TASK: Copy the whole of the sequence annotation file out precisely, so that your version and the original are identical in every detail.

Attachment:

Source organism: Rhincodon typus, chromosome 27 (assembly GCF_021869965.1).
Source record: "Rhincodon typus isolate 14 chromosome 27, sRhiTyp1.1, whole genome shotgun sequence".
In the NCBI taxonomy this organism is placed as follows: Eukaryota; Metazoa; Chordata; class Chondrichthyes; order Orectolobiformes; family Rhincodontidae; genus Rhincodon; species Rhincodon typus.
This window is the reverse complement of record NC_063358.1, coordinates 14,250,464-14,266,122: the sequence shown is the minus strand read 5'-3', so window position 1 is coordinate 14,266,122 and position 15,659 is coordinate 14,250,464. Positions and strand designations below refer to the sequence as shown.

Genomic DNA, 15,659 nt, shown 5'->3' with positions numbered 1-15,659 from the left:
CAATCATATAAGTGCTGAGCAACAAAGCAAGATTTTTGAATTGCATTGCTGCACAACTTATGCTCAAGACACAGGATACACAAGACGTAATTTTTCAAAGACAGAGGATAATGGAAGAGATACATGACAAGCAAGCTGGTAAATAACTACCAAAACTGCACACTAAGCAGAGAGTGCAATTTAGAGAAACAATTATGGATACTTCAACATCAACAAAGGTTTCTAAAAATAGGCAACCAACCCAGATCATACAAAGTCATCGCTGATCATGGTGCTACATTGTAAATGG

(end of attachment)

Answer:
Source organism: Rhincodon typus, chromosome 27 (assembly GCF_021869965.1).
Source record: "Rhincodon typus isolate 14 chromosome 27, sRhiTyp1.1, whole genome shotgun sequence".
In the NCBI taxonomy this organism is placed as follows: Eukaryota; Metazoa; Chordata; class Chondrichthyes; order Orectolobiformes; family Rhincodontidae; genus Rhincodon; species Rhincodon typus.
This window is the reverse complement of record NC_063358.1, coordinates 14,250,464-14,266,122: the sequence shown is the minus strand read 5'-3', so window position 1 is coordinate 14,266,122 and position 15,659 is coordinate 14,250,464. Positions and strand designations below refer to the sequence as shown.

Genomic DNA, 15,659 nt, shown 5'->3' with positions numbered 1-15,659 from the left:
CAATCATATAAGTGCTGAGCAACAAAGCAAGATTTTTGAATTGCATTGCTGCACAACTTATGCTCAAGACACAGGATACACAAGACGTAATTTTTCAAAGACAGAGGATAATGGAAGAGATACATGACAAGCAAGCTGGTAAATAACTACCAAAACTGCACACTAAGCAGAGAGTGCAATTTAGAGAAACAATTATGGATACTTCAACATCAACAAAGGTTTCTAAAAATAGGCAACCAACCCAGATCATACAAAGTCATCGCTGATCATGGTGCTACATTGTAAATGG